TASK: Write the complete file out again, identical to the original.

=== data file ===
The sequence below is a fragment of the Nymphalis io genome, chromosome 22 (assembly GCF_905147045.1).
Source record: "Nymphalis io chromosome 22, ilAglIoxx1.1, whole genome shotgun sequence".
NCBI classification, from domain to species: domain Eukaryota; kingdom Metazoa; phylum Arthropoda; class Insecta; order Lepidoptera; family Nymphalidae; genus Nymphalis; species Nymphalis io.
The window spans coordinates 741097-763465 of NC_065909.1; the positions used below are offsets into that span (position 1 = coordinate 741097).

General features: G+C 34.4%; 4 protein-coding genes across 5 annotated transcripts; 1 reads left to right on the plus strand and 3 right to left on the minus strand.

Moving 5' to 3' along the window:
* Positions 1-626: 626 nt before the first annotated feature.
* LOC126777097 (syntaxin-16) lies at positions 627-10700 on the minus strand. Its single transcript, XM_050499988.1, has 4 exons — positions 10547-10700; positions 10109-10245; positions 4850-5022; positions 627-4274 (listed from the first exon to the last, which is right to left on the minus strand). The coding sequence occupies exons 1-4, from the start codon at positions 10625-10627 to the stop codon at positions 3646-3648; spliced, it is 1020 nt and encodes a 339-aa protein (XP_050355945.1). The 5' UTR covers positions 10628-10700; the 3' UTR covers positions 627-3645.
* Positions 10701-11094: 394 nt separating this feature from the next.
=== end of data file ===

The sequence below is a fragment of the Nymphalis io genome, chromosome 22 (assembly GCF_905147045.1).
Source record: "Nymphalis io chromosome 22, ilAglIoxx1.1, whole genome shotgun sequence".
NCBI classification, from domain to species: domain Eukaryota; kingdom Metazoa; phylum Arthropoda; class Insecta; order Lepidoptera; family Nymphalidae; genus Nymphalis; species Nymphalis io.
The window spans coordinates 741097-763465 of NC_065909.1; the positions used below are offsets into that span (position 1 = coordinate 741097).

General features: G+C 34.4%; 4 protein-coding genes across 5 annotated transcripts; 1 reads left to right on the plus strand and 3 right to left on the minus strand.

Moving 5' to 3' along the window:
* Positions 1-626: 626 nt before the first annotated feature.
* LOC126777097 (syntaxin-16) lies at positions 627-10700 on the minus strand. Its single transcript, XM_050499988.1, has 4 exons — positions 10547-10700; positions 10109-10245; positions 4850-5022; positions 627-4274 (listed from the first exon to the last, which is right to left on the minus strand). The coding sequence occupies exons 1-4, from the start codon at positions 10625-10627 to the stop codon at positions 3646-3648; spliced, it is 1020 nt and encodes a 339-aa protein (XP_050355945.1). The 5' UTR covers positions 10628-10700; the 3' UTR covers positions 627-3645.
* Positions 10701-11094: 394 nt separating this feature from the next.